Gender + journey = gerney [pronounced: journey]
As a non-binary trans person, I am constantly thinking about gender and what gender means. In the film Ma Vie En Rose, the film got me thinking about what gender means since in the film a lot of the adults are clearly conflating gender and sexuality. In the film, Ludo is a girl and people do not believe her, and wrongfully think that she’s a boy and misgender her all the time. The conflation of gender and sexuality is something that I am very aware of and have been thinking about pretty frequently since I have been studying gender nihilism. Gender nihilism can be vaguely summarized as the commitment to dismantling gender as a construct in order to dismantle systems of gender oppression, by denying/negating gender, and thus gender essentialism, as existing at the core of all humans.
Gender is an incredibly complex subject and as a genderqueer person, I am constantly confused by it as a construct. The ways people are socialized to internalize gender norms at a very young age is so bizarre and normalized to me. In the film, they demonstrate the ways in which traditional gender norms are affirmed both by Ludo’s peers and the adults surrounding her– including her therapist. The process of her parents seeking to support her results in being coercive and harmful because they want her to be a boy.
Adults who bear children in the US become infatuated with the prescribed gender of their child at birth and then fall in love with the idea of the ways this child should behave because of their prescribed gender. Gender to me is a circular process that consistently affirms itself. People who can perform their gender effectively in a way that is believable and thought to be pure are revered in our society for doing so. Those who struggle to do so, or exhibit any gender variance are pressured to conform sometimes violently. An example of this is the times Ludo has been yelled at by her parents and when they cut her hair short against her wishes.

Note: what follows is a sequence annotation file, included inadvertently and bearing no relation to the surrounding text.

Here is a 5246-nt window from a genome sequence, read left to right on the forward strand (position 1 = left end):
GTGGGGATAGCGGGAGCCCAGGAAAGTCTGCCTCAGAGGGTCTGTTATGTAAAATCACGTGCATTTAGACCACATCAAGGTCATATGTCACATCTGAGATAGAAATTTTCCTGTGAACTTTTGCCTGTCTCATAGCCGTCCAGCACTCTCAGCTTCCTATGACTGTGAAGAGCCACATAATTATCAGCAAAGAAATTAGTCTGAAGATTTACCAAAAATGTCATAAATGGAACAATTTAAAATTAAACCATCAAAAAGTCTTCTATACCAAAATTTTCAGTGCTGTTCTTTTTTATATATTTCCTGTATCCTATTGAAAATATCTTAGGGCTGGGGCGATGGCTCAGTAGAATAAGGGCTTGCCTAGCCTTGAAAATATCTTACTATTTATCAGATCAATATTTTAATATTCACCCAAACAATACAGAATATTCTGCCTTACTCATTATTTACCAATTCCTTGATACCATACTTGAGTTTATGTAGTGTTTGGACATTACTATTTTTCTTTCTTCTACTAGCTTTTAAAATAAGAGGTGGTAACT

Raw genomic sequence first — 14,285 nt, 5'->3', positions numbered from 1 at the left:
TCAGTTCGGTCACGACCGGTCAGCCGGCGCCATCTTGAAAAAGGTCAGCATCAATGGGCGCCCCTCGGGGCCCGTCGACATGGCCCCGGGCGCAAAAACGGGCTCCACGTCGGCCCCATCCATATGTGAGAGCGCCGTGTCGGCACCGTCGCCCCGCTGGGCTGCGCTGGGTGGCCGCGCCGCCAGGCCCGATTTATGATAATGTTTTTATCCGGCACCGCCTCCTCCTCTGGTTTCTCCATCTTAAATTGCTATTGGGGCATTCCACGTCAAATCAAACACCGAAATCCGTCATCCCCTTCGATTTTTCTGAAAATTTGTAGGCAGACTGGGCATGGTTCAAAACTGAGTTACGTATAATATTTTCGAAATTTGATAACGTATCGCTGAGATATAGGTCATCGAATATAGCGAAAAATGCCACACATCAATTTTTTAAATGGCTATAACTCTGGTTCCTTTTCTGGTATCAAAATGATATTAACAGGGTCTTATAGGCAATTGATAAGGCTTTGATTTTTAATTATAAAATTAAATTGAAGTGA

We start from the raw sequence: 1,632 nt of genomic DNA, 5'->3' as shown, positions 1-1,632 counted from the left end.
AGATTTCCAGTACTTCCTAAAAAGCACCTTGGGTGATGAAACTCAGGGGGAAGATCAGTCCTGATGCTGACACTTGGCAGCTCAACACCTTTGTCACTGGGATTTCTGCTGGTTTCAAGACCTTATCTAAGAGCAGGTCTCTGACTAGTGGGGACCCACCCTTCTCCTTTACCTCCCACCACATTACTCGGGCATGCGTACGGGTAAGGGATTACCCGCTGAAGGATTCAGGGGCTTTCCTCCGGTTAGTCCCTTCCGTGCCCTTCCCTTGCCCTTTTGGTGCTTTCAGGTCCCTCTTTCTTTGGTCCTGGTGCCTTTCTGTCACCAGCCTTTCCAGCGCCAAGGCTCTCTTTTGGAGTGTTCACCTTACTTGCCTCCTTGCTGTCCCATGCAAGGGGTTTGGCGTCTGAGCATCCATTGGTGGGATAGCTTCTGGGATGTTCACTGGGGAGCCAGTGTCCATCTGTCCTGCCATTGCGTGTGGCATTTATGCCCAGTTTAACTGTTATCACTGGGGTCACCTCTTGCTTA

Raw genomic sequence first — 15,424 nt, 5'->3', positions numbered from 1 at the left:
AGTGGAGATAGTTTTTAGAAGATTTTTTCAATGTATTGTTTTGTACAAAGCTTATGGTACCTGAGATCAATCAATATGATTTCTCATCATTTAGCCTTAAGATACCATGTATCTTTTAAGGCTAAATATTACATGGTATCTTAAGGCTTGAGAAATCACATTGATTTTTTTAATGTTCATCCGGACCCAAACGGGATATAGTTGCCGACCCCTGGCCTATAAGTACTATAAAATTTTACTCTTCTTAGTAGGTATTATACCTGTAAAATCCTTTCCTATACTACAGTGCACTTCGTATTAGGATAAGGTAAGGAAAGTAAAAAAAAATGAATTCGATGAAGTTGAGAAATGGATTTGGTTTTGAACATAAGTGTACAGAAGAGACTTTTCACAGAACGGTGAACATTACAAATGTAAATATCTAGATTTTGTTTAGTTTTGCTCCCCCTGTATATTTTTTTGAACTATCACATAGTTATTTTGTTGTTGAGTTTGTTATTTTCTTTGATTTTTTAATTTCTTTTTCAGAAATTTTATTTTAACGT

I believe that power directly informs gender and works to affirm the patriarchy. The aforementioned can be seen in the film. Ludo seems to be really clear about her gender identity and it seems that the only people who are confused about her gender are the adults. The adults that surround her life, except for her grandmother, are imposing their understanding of gender on their daughter by refusing to listen to her and by viewing her not as who she is but as who people want her to be. I think that’s messed up.
It has been said that children are the most oppressed in our society and in some ways that’s true; they simply do not have the same rights that adults do (it could be argued that this is for the better but the fact remains). Thus they are in particular danger since they do not have full bodily autonomy. If we lived in a society that was not so ageist and treated children respectfully like they are full human beings we would learn a great deal about living an honest life. I think Ludo’s family should have taken Ludo’s lead on her gender journey and supported her in that instead of trying to manipulate her into being a boy.